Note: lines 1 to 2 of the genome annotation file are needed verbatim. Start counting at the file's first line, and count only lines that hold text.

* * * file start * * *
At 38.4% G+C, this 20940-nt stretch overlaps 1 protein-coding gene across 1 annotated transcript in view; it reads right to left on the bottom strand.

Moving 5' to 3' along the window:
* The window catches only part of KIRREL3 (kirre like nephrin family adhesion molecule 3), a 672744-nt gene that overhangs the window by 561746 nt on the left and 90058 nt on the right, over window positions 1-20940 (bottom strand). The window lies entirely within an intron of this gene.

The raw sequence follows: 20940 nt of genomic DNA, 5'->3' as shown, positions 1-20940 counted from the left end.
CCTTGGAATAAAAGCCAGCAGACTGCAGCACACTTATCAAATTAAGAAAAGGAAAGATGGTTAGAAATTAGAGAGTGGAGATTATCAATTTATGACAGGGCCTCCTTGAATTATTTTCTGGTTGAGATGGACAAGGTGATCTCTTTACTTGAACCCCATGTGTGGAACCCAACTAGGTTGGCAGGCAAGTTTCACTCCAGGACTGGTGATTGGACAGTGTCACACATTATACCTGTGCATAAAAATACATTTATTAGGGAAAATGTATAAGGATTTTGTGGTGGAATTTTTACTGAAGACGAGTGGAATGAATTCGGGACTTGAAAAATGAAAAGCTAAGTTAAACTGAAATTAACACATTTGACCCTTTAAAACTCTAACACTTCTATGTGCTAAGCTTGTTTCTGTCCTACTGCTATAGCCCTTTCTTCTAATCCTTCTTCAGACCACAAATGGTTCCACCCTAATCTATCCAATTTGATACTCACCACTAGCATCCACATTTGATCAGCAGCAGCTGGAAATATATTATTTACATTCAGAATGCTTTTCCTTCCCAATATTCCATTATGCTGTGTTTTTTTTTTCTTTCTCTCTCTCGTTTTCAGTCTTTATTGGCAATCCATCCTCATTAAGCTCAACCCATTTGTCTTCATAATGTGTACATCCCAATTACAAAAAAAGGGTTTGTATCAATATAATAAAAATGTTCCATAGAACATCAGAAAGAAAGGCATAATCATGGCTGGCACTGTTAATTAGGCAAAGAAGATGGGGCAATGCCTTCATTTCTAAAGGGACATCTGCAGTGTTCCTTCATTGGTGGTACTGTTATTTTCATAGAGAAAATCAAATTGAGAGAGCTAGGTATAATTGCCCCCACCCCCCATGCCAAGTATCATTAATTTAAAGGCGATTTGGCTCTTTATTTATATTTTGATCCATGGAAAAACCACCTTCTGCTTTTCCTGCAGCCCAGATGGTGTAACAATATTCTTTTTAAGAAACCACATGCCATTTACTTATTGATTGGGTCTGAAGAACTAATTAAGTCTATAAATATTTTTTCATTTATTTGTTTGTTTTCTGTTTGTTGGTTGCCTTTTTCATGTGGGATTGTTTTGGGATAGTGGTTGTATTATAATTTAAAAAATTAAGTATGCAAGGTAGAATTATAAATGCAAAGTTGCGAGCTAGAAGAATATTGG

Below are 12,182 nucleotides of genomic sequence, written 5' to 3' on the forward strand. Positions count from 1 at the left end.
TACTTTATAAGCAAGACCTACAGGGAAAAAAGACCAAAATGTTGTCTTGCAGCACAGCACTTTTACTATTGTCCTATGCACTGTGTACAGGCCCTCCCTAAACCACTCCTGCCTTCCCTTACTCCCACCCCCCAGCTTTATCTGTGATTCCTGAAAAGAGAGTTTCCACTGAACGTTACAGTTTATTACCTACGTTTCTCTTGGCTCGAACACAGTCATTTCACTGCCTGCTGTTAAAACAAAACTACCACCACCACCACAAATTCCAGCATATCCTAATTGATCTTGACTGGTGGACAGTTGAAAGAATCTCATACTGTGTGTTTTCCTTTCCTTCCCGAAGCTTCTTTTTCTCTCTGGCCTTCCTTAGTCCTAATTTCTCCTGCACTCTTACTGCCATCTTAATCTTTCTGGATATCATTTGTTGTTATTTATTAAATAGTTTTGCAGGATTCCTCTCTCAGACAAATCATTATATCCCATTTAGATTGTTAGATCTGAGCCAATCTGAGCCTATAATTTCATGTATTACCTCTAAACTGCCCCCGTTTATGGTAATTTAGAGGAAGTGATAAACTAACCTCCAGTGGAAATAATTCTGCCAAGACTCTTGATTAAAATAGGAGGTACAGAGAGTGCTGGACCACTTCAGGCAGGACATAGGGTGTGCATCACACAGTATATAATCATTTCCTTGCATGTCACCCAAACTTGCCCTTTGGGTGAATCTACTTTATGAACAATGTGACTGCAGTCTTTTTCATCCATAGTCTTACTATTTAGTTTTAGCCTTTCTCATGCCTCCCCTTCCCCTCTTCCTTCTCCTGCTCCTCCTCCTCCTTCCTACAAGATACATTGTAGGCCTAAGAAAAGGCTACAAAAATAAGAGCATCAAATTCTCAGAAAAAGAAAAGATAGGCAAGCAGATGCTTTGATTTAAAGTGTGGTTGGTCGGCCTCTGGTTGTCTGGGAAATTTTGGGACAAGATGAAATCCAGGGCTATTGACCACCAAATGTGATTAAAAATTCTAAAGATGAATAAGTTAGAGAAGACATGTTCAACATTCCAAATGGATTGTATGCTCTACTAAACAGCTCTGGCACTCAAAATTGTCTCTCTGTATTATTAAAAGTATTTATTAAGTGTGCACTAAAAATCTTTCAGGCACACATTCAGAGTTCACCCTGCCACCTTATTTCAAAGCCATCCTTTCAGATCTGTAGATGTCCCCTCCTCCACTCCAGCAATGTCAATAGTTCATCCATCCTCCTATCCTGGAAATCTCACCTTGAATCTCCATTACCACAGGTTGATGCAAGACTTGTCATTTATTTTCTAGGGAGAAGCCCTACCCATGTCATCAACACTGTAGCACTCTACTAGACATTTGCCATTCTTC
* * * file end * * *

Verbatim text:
At 38.4% G+C, this 20940-nt stretch overlaps 1 protein-coding gene across 1 annotated transcript in view; it reads right to left on the bottom strand.

Moving 5' to 3' along the window: